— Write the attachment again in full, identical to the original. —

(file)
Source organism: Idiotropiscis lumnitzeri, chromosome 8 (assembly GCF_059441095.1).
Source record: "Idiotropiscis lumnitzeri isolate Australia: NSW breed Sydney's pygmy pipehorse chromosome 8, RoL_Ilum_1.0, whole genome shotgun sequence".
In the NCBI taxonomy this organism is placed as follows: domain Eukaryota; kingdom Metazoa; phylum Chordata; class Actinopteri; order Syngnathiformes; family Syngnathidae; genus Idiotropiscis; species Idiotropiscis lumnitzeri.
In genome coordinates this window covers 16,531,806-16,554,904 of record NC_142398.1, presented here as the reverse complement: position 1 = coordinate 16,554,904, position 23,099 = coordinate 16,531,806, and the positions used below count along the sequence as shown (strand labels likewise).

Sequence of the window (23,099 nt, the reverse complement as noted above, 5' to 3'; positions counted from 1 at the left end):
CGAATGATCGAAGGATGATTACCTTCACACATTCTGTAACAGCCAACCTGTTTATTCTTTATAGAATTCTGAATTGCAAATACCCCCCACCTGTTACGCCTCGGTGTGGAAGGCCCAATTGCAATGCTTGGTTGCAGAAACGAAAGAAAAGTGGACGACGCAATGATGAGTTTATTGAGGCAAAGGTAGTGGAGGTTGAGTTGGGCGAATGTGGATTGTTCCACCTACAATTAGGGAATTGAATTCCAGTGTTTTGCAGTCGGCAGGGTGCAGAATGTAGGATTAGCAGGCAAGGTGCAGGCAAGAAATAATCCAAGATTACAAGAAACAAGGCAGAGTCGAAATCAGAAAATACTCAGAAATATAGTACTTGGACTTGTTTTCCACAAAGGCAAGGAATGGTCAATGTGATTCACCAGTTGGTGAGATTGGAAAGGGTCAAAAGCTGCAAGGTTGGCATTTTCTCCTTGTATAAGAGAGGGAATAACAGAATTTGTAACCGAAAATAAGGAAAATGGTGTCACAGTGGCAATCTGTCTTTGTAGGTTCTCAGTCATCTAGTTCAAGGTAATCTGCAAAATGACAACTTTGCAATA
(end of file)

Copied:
Source organism: Idiotropiscis lumnitzeri, chromosome 8 (assembly GCF_059441095.1).
Source record: "Idiotropiscis lumnitzeri isolate Australia: NSW breed Sydney's pygmy pipehorse chromosome 8, RoL_Ilum_1.0, whole genome shotgun sequence".
In the NCBI taxonomy this organism is placed as follows: domain Eukaryota; kingdom Metazoa; phylum Chordata; class Actinopteri; order Syngnathiformes; family Syngnathidae; genus Idiotropiscis; species Idiotropiscis lumnitzeri.
In genome coordinates this window covers 16,531,806-16,554,904 of record NC_142398.1, presented here as the reverse complement: position 1 = coordinate 16,554,904, position 23,099 = coordinate 16,531,806, and the positions used below count along the sequence as shown (strand labels likewise).

Sequence of the window (23,099 nt, the reverse complement as noted above, 5' to 3'; positions counted from 1 at the left end):
CGAATGATCGAAGGATGATTACCTTCACACATTCTGTAACAGCCAACCTGTTTATTCTTTATAGAATTCTGAATTGCAAATACCCCCCACCTGTTACGCCTCGGTGTGGAAGGCCCAATTGCAATGCTTGGTTGCAGAAACGAAAGAAAAGTGGACGACGCAATGATGAGTTTATTGAGGCAAAGGTAGTGGAGGTTGAGTTGGGCGAATGTGGATTGTTCCACCTACAATTAGGGAATTGAATTCCAGTGTTTTGCAGTCGGCAGGGTGCAGAATGTAGGATTAGCAGGCAAGGTGCAGGCAAGAAATAATCCAAGATTACAAGAAACAAGGCAGAGTCGAAATCAGAAAATACTCAGAAATATAGTACTTGGACTTGTTTTCCACAAAGGCAAGGAATGGTCAATGTGATTCACCAGTTGGTGAGATTGGAAAGGGTCAAAAGCTGCAAGGTTGGCATTTTCTCCTTGTATAAGAGAGGGAATAACAGAATTTGTAACCGAAAATAAGGAAAATGGTGTCACAGTGGCAATCTGTCTTTGTAGGTTCTCAGTCATCTAGTTCAAGGTAATCTGCAAAATGACAACTTTGCAATA